BLM preparing a Draft SEIS for the Ruby Pipeline Project
The Bureau of Land Management (BLM) is preparing a Draft Supplemental Environmental Impact Statement (Draft SEIS) for the Ruby Pipeline Project. The Draft SEIS is in response to a 9th Circuit Court of Appeals decision that found the Ruby Pipeline Final Environmental Impact Statement (EIS) did not provide sufficient quantified or detailed data about the cumulative loss of sagebrush steppe vegetation and habitat important to species such as the greater sage-grouse and pygmy rabbit.
The pipeline has been constructed and is currently operational. It includes an approximately 678-mile, 42-inch interstate natural gas pipeline that crosses 368 miles of federal land beginning near Opal, WY, extends through northern Utah and northern Nevada, and terminates near Malin, OR.
The Draft SEIS will include supplemental information about the original and present condition of the sagebrush steppe habitat and analyze the cumulative impacts of the project based on the supplemental information. The Draft SEIS also will serve as the foundation for BLM’s decision on whether to reissue the right-of-way for the project and, if so, to determine what terms and conditions it would require.
A 45-day public comment period will be available when the Draft SEIS is issued.
The Ruby Pipeline was approved by the Federal Energy Regulatory Commission April 5, 2010, and the BLM Right-of-Way (ROW) Grant and Plan of Development were approved by a Record of Decision (ROD) issued by BLM on July 12, 2010. Potential effects of the pipeline were analyzed in an EIS released in January 2010. BLM issued multiple Notices to Proceed for each segment after Ruby demonstrated that all conditions and stipulations had been met for a given segment.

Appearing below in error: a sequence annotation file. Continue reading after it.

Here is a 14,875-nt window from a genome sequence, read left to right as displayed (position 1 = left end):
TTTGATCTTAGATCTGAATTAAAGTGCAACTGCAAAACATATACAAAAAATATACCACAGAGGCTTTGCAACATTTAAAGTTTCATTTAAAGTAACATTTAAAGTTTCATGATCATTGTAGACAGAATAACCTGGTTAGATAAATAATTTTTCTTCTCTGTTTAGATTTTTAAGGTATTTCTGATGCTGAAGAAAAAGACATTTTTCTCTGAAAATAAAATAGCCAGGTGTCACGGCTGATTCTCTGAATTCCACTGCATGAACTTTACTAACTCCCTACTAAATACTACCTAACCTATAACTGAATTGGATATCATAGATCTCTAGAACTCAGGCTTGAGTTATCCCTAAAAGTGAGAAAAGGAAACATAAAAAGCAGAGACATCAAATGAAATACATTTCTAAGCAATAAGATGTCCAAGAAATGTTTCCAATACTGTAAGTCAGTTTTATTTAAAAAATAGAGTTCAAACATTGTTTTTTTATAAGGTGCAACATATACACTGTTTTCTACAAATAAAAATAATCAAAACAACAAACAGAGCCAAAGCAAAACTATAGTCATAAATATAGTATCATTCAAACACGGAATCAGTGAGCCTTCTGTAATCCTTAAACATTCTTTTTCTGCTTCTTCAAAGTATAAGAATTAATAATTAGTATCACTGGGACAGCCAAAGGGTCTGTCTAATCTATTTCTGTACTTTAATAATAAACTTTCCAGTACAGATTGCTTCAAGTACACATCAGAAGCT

The BLM Nevada state director, as the designated federal official, signed the ROD and authorized the ROW for the construction, operation, maintenance, and termination of the pipeline and associated facilities across lands under jurisdiction of BLM, the U.S. Forest Service, the Bureau of Reclamation, and the U.S. Fish and Wildlife Service (FWS) in the four states.
In October 2012, the 9th Circuit Court of Appeals ruled in favor of a challenge brought by petitioners Center for Biological Diversity, Defenders of Wildlife et al., and Summit Lake Paiute Tribe that the FWS’s Biological Opinion (BO) and its accompanying incidental take statement are arbitrary and capricious. Specifically, the BO’s “no jeopardy” and “no adverse modification” determinations rely on protective measures that are not enforceable under the Endangered Species Act, and the BO did not take into account the potential impacts of withdrawing 337.8 million gallons of groundwater along the pipeline.
For further information and/or to have your name added to the mailing list, contact Mark Mackiewicz, Project Manager, at 435/636-3616, Bureau of Land Management Price Field Office, 125 South 600 West, Price, Utah 84501; email firstname.lastname@example.org. Additional information about the project can be found at http://www.blm.gov/nv/st/en/ info/nepa/ruby_pipeline_proj ect.html — WLJ